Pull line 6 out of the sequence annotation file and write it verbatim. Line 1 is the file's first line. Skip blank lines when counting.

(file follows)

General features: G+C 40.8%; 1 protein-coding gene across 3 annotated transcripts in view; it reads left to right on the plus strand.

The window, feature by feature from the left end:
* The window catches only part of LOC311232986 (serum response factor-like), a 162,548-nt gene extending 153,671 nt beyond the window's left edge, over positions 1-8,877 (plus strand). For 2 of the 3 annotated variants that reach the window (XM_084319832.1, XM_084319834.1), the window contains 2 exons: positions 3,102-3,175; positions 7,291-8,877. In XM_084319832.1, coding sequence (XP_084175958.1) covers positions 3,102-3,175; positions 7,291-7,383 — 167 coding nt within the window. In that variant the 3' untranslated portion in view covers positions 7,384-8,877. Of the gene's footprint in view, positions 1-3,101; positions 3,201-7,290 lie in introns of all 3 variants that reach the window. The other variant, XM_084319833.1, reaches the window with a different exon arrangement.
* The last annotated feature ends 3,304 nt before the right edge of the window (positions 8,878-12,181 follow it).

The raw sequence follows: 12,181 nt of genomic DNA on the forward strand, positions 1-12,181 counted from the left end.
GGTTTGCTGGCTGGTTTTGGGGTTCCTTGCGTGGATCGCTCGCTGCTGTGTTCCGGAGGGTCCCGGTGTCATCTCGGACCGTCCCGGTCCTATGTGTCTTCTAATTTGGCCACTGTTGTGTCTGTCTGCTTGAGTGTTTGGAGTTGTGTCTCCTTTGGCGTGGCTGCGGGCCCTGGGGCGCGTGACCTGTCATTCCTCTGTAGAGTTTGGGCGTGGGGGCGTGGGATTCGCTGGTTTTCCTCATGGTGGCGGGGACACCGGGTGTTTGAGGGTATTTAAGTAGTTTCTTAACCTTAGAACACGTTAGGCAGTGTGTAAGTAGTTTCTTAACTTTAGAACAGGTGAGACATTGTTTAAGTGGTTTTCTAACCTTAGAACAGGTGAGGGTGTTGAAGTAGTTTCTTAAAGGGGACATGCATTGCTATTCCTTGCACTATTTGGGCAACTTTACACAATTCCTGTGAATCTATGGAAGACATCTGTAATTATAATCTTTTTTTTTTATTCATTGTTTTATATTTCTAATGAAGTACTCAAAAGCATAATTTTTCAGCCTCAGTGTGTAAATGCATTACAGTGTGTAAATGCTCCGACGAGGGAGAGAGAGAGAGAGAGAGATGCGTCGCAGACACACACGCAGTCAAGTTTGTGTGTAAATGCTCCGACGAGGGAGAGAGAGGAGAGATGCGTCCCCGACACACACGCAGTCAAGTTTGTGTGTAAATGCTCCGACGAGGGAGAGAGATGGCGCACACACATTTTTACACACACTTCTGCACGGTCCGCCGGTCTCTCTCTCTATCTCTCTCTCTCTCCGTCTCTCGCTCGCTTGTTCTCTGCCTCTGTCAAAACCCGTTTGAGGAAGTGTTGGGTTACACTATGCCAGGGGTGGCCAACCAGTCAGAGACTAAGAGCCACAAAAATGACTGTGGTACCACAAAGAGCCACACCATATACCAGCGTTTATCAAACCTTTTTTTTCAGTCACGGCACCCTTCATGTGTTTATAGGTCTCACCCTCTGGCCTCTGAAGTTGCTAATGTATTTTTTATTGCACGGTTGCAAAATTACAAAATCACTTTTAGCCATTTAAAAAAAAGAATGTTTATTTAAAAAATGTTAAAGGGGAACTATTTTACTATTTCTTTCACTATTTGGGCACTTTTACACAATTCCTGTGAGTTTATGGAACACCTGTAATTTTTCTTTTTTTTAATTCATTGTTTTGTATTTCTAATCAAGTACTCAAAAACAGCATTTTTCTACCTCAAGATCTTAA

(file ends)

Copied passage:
GGTTTGCTGGCTGGTTTTGGGGTTCCTTGCGTGGATCGCTCGCTGCTGTGTTCCGGAGGGTCCCGGTGTCATCTCGGACCGTCCCGGTCCTATGTGTCTTCTAATTTGGCCACTGTTGTGTCTGTCTGCTTGAGTGTTTGGAGTTGTGTCTCCTTTGGCGTGGCTGCGGGCCCTGGGGCGCGTGACCTGTCATTCCTCTGTAGAGTTTGGGCGTGGGGGCGTGGGATTCGCTGGTTTTCCTCATGGTGGCGGGGACACCGGGTGTTTGAGGGTATTTAAGTAGTTTCTTAACCTTAGAACACGTTAGGCAGTGTGTAAGTAGTTTCTTAACTTTAGAACAGGTGAGACATTGTTTAAGTGGTTTTCTAACCTTAGAACAGGTGAGGGTGTTGAAGTAGTTTCTTAAAGGGGACATGCATTGCTATTCCTTGCACTATTTGGGCAACTTTACACAATTCCTGTGAATCTATGGAAGACATCTGTAATTATAATCTTTTTTTTTTATTCATTGTTTTATATTTCTAATGAAGTACTCAAAAGCATAATTTTTCAGCCTCAGTGTGTAAATGCATTACAGTGTGTAAATGCTCCGACGAGGGAGAGAGAGAGAGAGAGAGATGCGTCGCAGACACACACGCAGTCAAGTTTGTGTGTAAATGCTCCGACGAGGGAGAGAGAGGAGAGATGCGTCCCCGACACACACGCAGTCAAGTTTGTGTGTAAATGCTCCGACGAGGGAGAGAGATGGCGCACACACATTTTTACACACACTTCTGCACGGTCCGCCGGTCTCTCTCTCTATCTCTCTCTCTCTCCGTCTCTCGCTCGCTTGTTCTCTGCCTCTGTCAAAACCCGTTTGAGGAAGTGTTGGGTTACACTATGCCAGGGGTGGCCAACCAGTCAGAGACTAAGAGCCACAAAAATGACTGTGGTACCACAAAGAGCCACACCATATACCAGCGTTTATCAAACCTTTTTTTTCAGTCACGGCACCCTTCATGTGTTTATAGGTCTCACCCTCTGGCCTCTGAAGTTGCTAATGTATTTTTTATTGCACGGTTGCAAAATTACAAAATCACTTTTAGCCATTTAAAAAAAAGAATGTTTATTTAAAAAATGTTAAAGGGGAACTATTTTACTATTTCTTTCACTATTTGGGCACTTTTACACAATTCCTGTGAGTTTATGGAACACCTGTAATTTTTCTTTTTTTTAATTCATTGTTTTGTATTTCTAATCAAGTACTCAAAAACAGCATTTTTCTACCTCAAGATCTTAA